share|improve this answer

I am still not sure because I do not see a lot of project that have used that framework... CakePHP and Zend look more popular but Symfony seems interesting...

share|improve this answer

I don't see the complexity of the app as being a hurdle to adopting symfony.

I don't think anyone would choose symfony for high performance reasons but the same s probably true of all the major frameworks. Having said that we have had absoutely no performance problems.

Probably not the best to compare it to Zend, Symfony is very much a full stack framework, you need to be prepared to do things the Symfony way. I found it to be a pleasure to use. I'd recommend reading the official symfony book (available online) in full before getting started. Propel (symfonys ORM) was a bit frustrating to learn but it does work well once you get over the learning curve.

Its really packed with useful stuff and gets better the more you use it.

share|improve this answer

As Gaurav mentioned, Symphony doesn't support PHP4. If you're looking for a decent PHP framework that does you may want to check out Code Igniter.

share|improve this answer
Do people still use PHP4? I've found Code Igniter limiting because it has to support PHP4 (no PDO). – Kyle Cronin Nov 26 '08 at 17:49
Why would anyone want to develop in PHP4? Especially a new project! – Jon Winstanley Dec 6 '09 at 22:18

For alternatives I've used CakePHP. Over the last 10 months I've built a few apps blog-level complexity apps with it for internal use. It was fantastic for that. Easy to get into, doesn't need a very recent php, the docs are decent and failing to find an answer there it usually was found in the mailing list.

The main problem I had with Cake was that I didn't feel I had that much control over their ORM, and although they have improved in that area recently with the addition of support for group clauses I still can't specify joins explicitly. This leads to situations where you can have poor performance because the orm decides it needs to do a bunch of queries to get data from related models. Or you can use hacks like this which works but it's kinda ugly. As the apps started to grow and more and more models were added to the schema I started to run into the situation more and more often so I decided to switch to something that supported an ORM with more features (I had other isses with cake but most were pretty minor). It irked me for a while but I've settled with the notion that cake is an excellent tool, just not the right tool for me.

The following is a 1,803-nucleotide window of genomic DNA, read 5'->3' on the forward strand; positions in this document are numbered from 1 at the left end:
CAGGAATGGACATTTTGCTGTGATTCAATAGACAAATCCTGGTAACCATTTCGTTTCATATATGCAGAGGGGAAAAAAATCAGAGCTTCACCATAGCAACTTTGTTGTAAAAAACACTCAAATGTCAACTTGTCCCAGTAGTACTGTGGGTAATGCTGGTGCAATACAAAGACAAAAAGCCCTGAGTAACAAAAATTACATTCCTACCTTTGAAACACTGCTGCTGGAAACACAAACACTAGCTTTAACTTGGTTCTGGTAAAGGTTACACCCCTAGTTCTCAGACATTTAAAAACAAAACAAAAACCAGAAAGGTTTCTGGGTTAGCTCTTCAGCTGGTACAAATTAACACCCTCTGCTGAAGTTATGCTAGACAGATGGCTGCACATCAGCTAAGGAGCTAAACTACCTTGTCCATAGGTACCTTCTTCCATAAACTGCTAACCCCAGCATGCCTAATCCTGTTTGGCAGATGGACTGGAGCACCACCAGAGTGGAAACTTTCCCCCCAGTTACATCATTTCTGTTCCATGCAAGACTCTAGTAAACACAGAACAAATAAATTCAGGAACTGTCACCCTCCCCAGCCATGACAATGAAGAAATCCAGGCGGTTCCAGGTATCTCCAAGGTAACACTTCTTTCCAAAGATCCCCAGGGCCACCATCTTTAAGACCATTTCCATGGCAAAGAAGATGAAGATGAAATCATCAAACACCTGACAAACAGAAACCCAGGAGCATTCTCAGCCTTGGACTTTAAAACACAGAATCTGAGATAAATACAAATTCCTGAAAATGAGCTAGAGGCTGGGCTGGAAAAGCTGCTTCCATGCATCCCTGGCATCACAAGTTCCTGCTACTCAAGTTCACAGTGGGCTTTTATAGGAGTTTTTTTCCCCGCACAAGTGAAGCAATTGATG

I looked at Zend and Symfony mainly (I only skimmed the CodeIgniter docs and watched the screencast). I ended up picking up Symfony because it seemed to have the right balance of power and ease of use. It can use Doctrine and Propel, theres's a lot of plugins, and a lot of docs. I buckled up ready to deal with the million yml files I thought I'd have to edit but to my surprise I haven't had to configure all that much. Zend looks pretty powerful but it seems a bit too much of Do It Yourself for my current projects. From what I read I can also use the Zend libs within my symfony projects without too much trouble so that sealed the deal.

So in summary, which you choose would depend on your needs. If you see yourself doing complex queries you should probably pick one that sports a very good database library or at least lets you easily use an alternate one without giving up the framework's niceties (I understand CodeIgniter can use doctrine for example).

share|improve this answer

I find everyone only talking about the upsides of the symfony framework but what the downsides. In my personal experience I hate the cache system of symfony2 which will eat up your brain in the development environment. It is very slow in development and of course very annoying.

You cannot reload the page to see the changes instead every time you save a change in the file you must head to terminal clear the cache and wait for like 10 seconds and there comes the permission change problem if you work in mac and then again wait for few seconds to actually see the change.

Literally speaking you can develop two application using zend framework on the same time that you can use to develop one application on symfon2 assuming the same application.

Beside there are also other downsides but this is I think the most worst part of symfony2. It is never optimized for the development. How does it make sense as production optimized framework if one cannot develop properly?

share|improve this answer

Zend seems superior, but really lacks in documentation.

share|improve this answer

Your Answer


By posting your answer, you agree to the privacy policy and terms of service.

Not the answer you're looking for? Browse other questions tagged or ask your own question.